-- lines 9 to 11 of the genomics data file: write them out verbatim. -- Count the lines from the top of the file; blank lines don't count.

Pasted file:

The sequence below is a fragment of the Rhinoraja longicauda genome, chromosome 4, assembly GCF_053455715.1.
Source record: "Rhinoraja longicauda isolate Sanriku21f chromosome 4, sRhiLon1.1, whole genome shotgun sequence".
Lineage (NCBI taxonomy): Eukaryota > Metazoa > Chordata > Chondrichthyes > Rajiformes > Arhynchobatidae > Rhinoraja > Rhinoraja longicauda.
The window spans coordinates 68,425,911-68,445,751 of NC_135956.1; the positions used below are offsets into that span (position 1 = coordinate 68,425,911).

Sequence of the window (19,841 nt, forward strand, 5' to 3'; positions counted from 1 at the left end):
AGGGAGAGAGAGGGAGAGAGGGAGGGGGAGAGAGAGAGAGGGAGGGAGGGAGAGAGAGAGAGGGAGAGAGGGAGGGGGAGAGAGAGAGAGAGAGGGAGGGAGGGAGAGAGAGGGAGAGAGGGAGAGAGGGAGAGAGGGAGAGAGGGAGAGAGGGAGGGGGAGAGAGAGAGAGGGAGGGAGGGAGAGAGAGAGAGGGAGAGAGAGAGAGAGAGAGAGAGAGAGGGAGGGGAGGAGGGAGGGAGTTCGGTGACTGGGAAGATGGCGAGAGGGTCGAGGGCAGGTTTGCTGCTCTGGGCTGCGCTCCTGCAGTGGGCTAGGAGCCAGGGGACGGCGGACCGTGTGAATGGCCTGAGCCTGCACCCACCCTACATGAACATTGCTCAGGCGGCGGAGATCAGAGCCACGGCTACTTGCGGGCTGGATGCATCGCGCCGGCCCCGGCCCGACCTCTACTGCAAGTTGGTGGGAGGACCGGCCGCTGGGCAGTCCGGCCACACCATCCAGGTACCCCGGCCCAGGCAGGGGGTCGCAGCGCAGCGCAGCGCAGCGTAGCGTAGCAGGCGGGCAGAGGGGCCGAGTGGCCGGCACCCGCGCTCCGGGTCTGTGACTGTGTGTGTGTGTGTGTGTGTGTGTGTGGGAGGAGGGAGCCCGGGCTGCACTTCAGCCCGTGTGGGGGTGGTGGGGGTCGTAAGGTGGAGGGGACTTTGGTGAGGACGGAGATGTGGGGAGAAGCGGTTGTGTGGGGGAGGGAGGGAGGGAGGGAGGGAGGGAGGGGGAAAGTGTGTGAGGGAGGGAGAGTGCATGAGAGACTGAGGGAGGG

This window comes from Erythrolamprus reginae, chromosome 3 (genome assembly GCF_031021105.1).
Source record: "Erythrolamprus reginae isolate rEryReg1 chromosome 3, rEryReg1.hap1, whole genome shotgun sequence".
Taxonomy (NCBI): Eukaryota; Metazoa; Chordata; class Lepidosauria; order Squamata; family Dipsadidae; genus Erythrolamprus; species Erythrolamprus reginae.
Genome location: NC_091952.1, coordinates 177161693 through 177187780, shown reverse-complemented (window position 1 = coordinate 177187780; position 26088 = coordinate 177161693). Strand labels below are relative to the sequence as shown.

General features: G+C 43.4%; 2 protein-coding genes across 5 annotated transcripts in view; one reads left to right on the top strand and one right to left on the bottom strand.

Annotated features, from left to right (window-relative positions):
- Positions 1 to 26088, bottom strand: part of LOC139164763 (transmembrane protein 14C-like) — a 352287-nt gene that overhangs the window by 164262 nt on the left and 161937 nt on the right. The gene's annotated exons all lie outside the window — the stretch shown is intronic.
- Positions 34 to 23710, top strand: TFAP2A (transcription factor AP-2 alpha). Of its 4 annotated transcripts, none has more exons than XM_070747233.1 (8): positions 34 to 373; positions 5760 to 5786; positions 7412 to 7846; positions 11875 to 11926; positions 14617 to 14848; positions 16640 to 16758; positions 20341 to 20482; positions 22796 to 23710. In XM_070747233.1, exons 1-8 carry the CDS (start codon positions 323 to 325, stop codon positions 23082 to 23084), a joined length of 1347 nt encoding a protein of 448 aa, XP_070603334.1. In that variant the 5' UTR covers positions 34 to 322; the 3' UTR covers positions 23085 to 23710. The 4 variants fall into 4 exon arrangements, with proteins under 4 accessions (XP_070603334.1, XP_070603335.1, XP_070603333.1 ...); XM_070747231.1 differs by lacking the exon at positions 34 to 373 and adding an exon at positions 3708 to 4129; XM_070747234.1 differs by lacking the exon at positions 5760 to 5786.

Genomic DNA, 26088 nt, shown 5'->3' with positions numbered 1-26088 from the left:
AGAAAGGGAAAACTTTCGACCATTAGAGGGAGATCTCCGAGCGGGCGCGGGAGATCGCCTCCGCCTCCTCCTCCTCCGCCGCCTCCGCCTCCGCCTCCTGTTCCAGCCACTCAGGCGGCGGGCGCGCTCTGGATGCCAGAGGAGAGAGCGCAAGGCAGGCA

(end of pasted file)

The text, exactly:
Taxonomy (NCBI): Eukaryota; Metazoa; Chordata; class Lepidosauria; order Squamata; family Dipsadidae; genus Erythrolamprus; species Erythrolamprus reginae.
Genome location: NC_091952.1, coordinates 177161693 through 177187780, shown reverse-complemented (window position 1 = coordinate 177187780; position 26088 = coordinate 177161693). Strand labels below are relative to the sequence as shown.

General features: G+C 43.4%; 2 protein-coding genes across 5 annotated transcripts in view; one reads left to right on the top strand and one right to left on the bottom strand.